New water cuts announced as Colorado River reaches dangerous level

In response to dwindling water supplies from the drought-ravaged Colorado River, the federal government on Tuesday announced a new round of cuts to the amount two states can take from the river. But so far the government has refrained from imposing deep cuts which officials say will be needed next year to protect the river’s infrastructure.

Interior Department and Bureau of Reclamation officials said levels at Colorado’s two main reservoirs, Lake Mead and Lake Powell, remained dangerously low after more than two decades of drought in the southwest compounded by climate change. Lake Mead, behind the Hoover Dam on the Arizona-Nevada border, is now about 175 feet lower than it was in 2000, when the The southwest mega-drought has begun.

This level triggers agreed reductions in the amounts that two of the lower basin states, Arizona and Nevada, and Mexico can withdraw from Lake Mead. The other lower basin state of California is currently unaffected, nor are the upper basin states of Colorado, Wyoming, Utah and New Mexico. About 40 million people depend on the Colorado for at least some of their water, and it irrigates more than 5.5 million acres of land.

In June, Bureau of Reclamation Commissioner Camille Calimlim Touton called on the seven states to negotiate and recommend much deeper cuts to keep operations safe. Reclamation engineers were particularly concerned that Lake Powell, behind Glen Canyon Dam near the Utah-Arizona border, could sink so low that it could no longer generate hydroelectricity. , and the dam’s ability to pass any water downstream could be threatened.

Since then, talks between the states had progressed slowly, with some pointing fingers marking the Western Waters negotiations for much of the last century.

On Tuesday, Ms Touton said that while “significant progress” had been made in the negotiations, “they are not over”.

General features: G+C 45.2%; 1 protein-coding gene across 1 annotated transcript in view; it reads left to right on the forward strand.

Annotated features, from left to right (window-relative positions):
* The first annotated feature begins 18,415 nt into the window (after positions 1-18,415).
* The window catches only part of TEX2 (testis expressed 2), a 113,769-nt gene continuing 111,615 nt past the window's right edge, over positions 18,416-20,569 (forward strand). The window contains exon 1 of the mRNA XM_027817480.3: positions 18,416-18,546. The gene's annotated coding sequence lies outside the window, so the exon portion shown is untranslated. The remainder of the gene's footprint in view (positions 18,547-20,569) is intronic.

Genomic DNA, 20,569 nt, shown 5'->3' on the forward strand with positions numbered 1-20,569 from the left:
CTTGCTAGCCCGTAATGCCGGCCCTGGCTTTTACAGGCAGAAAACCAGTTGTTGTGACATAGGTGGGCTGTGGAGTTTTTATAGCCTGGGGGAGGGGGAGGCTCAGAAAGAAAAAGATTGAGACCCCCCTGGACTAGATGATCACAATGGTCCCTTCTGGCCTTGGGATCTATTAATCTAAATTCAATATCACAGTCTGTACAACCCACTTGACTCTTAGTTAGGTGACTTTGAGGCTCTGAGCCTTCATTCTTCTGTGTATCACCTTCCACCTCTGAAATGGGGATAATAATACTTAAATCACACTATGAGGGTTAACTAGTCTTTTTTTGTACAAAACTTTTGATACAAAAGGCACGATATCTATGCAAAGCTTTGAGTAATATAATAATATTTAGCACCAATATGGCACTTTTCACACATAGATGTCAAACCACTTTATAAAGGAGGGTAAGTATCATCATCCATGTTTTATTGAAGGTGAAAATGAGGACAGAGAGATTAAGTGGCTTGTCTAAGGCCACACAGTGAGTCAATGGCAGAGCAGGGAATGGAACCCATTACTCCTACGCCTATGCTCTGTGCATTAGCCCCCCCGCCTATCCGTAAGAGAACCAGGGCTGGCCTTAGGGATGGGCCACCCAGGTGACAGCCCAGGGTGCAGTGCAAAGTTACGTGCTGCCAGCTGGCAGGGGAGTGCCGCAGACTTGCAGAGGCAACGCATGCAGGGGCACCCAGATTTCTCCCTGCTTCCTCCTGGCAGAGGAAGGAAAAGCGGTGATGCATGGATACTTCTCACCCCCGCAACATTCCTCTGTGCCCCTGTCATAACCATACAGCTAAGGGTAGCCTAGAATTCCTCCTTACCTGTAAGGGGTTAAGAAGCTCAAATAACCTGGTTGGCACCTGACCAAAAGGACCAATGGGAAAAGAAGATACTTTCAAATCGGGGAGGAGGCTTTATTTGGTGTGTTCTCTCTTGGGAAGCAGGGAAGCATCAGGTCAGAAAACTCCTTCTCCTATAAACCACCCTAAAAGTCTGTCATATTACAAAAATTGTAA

“States have collectively failed to identify and enact actions of a significant scale that would stabilize the system,” she said.

Ms Touton had warned in June that if the states failed to agree, the government would impose cuts itself. But no immediate unilateral cuts were announced on Tuesday.

But there’s no doubt more cuts will come, up to 4 million acre-feet of water, an amount equal to about one-third of the river’s current annual flow.

The cuts announced on Tuesday are relatively small and come on top of cuts triggered last year when the government declared a first-ever water shortage at Lake Mead.

With the new reductions, Arizona will have had to reduce its consumption of Colorado by almost 600,000 acre feet, or 21% of its annual allocation. Nevada’s total reductions are now 25,000 acre feet, or about 8% of its allocation. Mexico’s cuts total 104,000 acre feet, 7% of its allocated supply.

In Arizona, the cuts have largely affected farmers in the central part of the state. And when it comes to the deeper cuts demanded by Ms Touton, agriculture is also expected to be hit the hardest. Agriculture uses about three-quarters of Colorado’s supply.

Jennifer Pitt, director of the Colorado River program at the National Audubon Society, said there has been intense pressure on all stakeholders to come up with a plan for the steep cuts. “The water just isn’t there,” she said. “That’s the stone-cold reality, and no amount of political politics can change that.”

Climate change has worsened the drought and made it less likely that a series of wet years could occur and end it. But increased water withdrawals as the region’s population grew and agriculture developed also played a role.

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